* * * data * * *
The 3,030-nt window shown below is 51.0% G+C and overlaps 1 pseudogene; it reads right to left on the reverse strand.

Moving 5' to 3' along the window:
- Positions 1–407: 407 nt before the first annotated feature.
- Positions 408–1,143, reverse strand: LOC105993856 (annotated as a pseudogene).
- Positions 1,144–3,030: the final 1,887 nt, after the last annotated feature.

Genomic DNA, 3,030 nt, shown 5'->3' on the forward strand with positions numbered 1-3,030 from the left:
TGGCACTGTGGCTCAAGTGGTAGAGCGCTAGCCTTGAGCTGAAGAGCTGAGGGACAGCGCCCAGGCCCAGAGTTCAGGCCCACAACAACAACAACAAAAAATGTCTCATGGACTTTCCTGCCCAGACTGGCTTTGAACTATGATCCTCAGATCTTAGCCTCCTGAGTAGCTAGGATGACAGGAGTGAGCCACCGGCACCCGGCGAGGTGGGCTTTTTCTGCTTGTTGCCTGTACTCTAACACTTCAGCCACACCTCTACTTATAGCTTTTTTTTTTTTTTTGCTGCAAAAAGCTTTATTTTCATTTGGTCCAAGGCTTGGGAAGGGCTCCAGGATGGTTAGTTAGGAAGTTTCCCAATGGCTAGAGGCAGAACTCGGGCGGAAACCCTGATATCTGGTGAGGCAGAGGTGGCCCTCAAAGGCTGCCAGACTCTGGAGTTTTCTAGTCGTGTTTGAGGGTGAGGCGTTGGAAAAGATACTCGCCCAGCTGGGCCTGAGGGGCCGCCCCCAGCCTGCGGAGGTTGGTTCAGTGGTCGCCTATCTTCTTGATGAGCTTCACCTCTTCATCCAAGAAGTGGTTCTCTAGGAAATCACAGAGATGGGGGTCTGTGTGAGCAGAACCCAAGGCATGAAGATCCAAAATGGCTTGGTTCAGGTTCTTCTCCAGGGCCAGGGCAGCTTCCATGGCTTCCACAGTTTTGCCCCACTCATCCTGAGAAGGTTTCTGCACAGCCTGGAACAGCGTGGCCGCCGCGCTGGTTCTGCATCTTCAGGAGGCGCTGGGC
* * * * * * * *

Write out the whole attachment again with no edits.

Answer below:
The 3,030-nt window shown below is 51.0% G+C and overlaps 1 pseudogene; it reads right to left on the reverse strand.

Moving 5' to 3' along the window:
- Positions 1–407: 407 nt before the first annotated feature.
- Positions 408–1,143, reverse strand: LOC105993856 (annotated as a pseudogene).
- Positions 1,144–3,030: the final 1,887 nt, after the last annotated feature.

Genomic DNA, 3,030 nt, shown 5'->3' on the forward strand with positions numbered 1-3,030 from the left:
TGGCACTGTGGCTCAAGTGGTAGAGCGCTAGCCTTGAGCTGAAGAGCTGAGGGACAGCGCCCAGGCCCAGAGTTCAGGCCCACAACAACAACAACAAAAAATGTCTCATGGACTTTCCTGCCCAGACTGGCTTTGAACTATGATCCTCAGATCTTAGCCTCCTGAGTAGCTAGGATGACAGGAGTGAGCCACCGGCACCCGGCGAGGTGGGCTTTTTCTGCTTGTTGCCTGTACTCTAACACTTCAGCCACACCTCTACTTATAGCTTTTTTTTTTTTTTTGCTGCAAAAAGCTTTATTTTCATTTGGTCCAAGGCTTGGGAAGGGCTCCAGGATGGTTAGTTAGGAAGTTTCCCAATGGCTAGAGGCAGAACTCGGGCGGAAACCCTGATATCTGGTGAGGCAGAGGTGGCCCTCAAAGGCTGCCAGACTCTGGAGTTTTCTAGTCGTGTTTGAGGGTGAGGCGTTGGAAAAGATACTCGCCCAGCTGGGCCTGAGGGGCCGCCCCCAGCCTGCGGAGGTTGGTTCAGTGGTCGCCTATCTTCTTGATGAGCTTCACCTCTTCATCCAAGAAGTGGTTCTCTAGGAAATCACAGAGATGGGGGTCTGTGTGAGCAGAACCCAAGGCATGAAGATCCAAAATGGCTTGGTTCAGGTTCTTCTCCAGGGCCAGGGCAGCTTCCATGGCTTCCACAGTTTTGCCCCACTCATCCTGAGAAGGTTTCTGCACAGCCTGGAACAGCGTGGCCGCCGCGCTGGTTCTGCATCTTCAGGAGGCGCTGGGC